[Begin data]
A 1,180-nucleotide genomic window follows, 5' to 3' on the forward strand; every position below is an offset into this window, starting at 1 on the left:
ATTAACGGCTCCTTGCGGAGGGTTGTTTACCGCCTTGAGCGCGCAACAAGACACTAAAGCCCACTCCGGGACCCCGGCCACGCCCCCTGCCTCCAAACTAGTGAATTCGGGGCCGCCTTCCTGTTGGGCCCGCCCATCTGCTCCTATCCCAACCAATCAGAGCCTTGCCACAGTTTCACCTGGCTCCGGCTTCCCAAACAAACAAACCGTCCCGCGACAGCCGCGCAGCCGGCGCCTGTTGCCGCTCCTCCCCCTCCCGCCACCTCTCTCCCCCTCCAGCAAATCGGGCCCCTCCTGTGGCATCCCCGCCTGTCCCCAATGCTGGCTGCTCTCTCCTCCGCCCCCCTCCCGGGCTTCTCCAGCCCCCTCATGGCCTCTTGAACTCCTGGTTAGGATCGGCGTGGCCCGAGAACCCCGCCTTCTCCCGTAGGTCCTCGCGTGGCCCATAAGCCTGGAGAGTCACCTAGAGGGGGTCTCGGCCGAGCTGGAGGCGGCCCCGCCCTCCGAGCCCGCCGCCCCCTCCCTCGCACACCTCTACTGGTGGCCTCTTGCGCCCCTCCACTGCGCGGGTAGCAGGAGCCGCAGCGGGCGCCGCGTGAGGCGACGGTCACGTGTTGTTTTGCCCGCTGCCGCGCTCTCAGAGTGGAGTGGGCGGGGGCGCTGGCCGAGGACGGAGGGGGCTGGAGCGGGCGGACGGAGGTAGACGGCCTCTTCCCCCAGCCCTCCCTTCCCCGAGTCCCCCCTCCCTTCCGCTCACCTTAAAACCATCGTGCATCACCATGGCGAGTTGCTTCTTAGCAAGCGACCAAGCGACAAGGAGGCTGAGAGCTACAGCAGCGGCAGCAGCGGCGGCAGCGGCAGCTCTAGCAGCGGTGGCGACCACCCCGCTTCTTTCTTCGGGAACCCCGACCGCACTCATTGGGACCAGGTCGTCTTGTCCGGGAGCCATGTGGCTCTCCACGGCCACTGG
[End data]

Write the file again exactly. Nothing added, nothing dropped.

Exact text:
A 1,180-nucleotide genomic window follows, 5' to 3' on the forward strand; every position below is an offset into this window, starting at 1 on the left:
ATTAACGGCTCCTTGCGGAGGGTTGTTTACCGCCTTGAGCGCGCAACAAGACACTAAAGCCCACTCCGGGACCCCGGCCACGCCCCCTGCCTCCAAACTAGTGAATTCGGGGCCGCCTTCCTGTTGGGCCCGCCCATCTGCTCCTATCCCAACCAATCAGAGCCTTGCCACAGTTTCACCTGGCTCCGGCTTCCCAAACAAACAAACCGTCCCGCGACAGCCGCGCAGCCGGCGCCTGTTGCCGCTCCTCCCCCTCCCGCCACCTCTCTCCCCCTCCAGCAAATCGGGCCCCTCCTGTGGCATCCCCGCCTGTCCCCAATGCTGGCTGCTCTCTCCTCCGCCCCCCTCCCGGGCTTCTCCAGCCCCCTCATGGCCTCTTGAACTCCTGGTTAGGATCGGCGTGGCCCGAGAACCCCGCCTTCTCCCGTAGGTCCTCGCGTGGCCCATAAGCCTGGAGAGTCACCTAGAGGGGGTCTCGGCCGAGCTGGAGGCGGCCCCGCCCTCCGAGCCCGCCGCCCCCTCCCTCGCACACCTCTACTGGTGGCCTCTTGCGCCCCTCCACTGCGCGGGTAGCAGGAGCCGCAGCGGGCGCCGCGTGAGGCGACGGTCACGTGTTGTTTTGCCCGCTGCCGCGCTCTCAGAGTGGAGTGGGCGGGGGCGCTGGCCGAGGACGGAGGGGGCTGGAGCGGGCGGACGGAGGTAGACGGCCTCTTCCCCCAGCCCTCCCTTCCCCGAGTCCCCCCTCCCTTCCGCTCACCTTAAAACCATCGTGCATCACCATGGCGAGTTGCTTCTTAGCAAGCGACCAAGCGACAAGGAGGCTGAGAGCTACAGCAGCGGCAGCAGCGGCGGCAGCGGCAGCTCTAGCAGCGGTGGCGACCACCCCGCTTCTTTCTTCGGGAACCCCGACCGCACTCATTGGGACCAGGTCGTCTTGTCCGGGAGCCATGTGGCTCTCCACGGCCACTGG